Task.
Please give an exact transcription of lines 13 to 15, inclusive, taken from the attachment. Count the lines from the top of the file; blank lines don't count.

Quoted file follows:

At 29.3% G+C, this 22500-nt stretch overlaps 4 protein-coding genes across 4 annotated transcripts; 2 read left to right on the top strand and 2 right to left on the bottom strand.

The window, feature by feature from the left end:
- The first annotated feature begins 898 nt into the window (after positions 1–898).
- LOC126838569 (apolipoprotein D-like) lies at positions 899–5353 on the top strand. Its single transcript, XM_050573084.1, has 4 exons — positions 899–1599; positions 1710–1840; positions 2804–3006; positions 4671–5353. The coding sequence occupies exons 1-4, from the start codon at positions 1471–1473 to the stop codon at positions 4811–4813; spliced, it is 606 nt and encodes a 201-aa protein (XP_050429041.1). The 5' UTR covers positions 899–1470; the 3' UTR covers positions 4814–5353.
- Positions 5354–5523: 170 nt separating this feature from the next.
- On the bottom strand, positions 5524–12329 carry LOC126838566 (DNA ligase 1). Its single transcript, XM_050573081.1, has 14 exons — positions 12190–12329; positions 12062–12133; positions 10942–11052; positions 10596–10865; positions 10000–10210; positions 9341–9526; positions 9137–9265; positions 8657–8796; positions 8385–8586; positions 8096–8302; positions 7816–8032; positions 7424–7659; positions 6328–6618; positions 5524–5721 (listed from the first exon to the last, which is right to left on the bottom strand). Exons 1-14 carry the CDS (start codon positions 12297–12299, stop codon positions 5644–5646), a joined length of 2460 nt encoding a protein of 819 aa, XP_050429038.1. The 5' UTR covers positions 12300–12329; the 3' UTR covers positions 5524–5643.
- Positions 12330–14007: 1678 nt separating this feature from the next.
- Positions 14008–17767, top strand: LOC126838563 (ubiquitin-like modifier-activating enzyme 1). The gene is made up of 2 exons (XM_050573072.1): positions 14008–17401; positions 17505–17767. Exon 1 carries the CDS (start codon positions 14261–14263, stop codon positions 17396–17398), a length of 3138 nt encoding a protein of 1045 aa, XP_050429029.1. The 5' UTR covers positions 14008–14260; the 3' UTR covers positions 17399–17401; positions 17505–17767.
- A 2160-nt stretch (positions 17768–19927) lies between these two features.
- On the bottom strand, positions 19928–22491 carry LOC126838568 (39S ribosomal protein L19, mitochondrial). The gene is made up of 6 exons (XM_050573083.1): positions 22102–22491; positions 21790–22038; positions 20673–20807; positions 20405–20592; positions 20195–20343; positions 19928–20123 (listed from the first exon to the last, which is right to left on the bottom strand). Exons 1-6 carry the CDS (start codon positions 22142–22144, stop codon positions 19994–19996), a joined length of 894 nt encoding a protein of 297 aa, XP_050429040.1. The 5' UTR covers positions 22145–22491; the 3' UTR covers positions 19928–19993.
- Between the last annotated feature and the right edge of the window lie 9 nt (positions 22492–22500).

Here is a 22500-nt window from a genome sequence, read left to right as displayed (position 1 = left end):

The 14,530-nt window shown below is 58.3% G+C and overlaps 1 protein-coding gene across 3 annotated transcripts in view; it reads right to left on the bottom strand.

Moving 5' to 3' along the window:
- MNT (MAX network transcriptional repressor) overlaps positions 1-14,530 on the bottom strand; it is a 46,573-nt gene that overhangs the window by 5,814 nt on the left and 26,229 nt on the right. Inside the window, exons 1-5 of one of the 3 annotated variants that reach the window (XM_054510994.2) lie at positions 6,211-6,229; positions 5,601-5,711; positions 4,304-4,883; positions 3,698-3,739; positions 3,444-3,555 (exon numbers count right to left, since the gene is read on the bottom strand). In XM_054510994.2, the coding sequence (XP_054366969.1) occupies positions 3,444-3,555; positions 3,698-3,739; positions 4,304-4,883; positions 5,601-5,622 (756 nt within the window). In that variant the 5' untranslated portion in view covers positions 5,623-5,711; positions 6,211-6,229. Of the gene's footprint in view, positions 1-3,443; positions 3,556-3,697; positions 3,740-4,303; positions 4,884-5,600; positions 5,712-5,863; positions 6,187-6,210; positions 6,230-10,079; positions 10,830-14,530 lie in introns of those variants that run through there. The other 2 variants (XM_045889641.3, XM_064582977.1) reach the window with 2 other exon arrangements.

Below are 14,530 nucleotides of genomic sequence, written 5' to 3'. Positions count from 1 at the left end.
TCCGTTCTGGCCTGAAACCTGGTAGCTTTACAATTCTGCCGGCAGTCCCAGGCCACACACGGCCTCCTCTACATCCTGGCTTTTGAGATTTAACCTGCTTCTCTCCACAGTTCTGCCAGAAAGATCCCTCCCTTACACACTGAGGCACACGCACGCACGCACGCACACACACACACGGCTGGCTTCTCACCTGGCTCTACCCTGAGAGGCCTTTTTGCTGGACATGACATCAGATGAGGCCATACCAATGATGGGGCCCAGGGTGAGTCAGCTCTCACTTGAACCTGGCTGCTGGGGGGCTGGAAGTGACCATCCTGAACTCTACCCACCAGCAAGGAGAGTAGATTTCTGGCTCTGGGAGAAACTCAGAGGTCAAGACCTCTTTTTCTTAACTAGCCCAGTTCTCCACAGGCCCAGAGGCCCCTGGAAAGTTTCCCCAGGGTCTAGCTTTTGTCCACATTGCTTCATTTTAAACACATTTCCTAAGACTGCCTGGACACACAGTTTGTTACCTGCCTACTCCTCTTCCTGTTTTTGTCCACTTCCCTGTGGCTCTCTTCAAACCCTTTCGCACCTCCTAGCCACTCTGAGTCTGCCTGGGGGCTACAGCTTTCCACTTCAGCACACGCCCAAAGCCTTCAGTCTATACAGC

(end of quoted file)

The 14,530-nt window shown below is 58.3% G+C and overlaps 1 protein-coding gene across 3 annotated transcripts in view; it reads right to left on the bottom strand.

Moving 5' to 3' along the window:
- MNT (MAX network transcriptional repressor) overlaps positions 1-14,530 on the bottom strand; it is a 46,573-nt gene that overhangs the window by 5,814 nt on the left and 26,229 nt on the right. Inside the window, exons 1-5 of one of the 3 annotated variants that reach the window (XM_054510994.2) lie at positions 6,211-6,229; positions 5,601-5,711; positions 4,304-4,883; positions 3,698-3,739; positions 3,444-3,555 (exon numbers count right to left, since the gene is read on the bottom strand). In XM_054510994.2, the coding sequence (XP_054366969.1) occupies positions 3,444-3,555; positions 3,698-3,739; positions 4,304-4,883; positions 5,601-5,622 (756 nt within the window). In that variant the 5' untranslated portion in view covers positions 5,623-5,711; positions 6,211-6,229. Of the gene's footprint in view, positions 1-3,443; positions 3,556-3,697; positions 3,740-4,303; positions 4,884-5,600; positions 5,712-5,863; positions 6,187-6,210; positions 6,230-10,079; positions 10,830-14,530 lie in introns of those variants that run through there. The other 2 variants (XM_045889641.3, XM_064582977.1) reach the window with 2 other exon arrangements.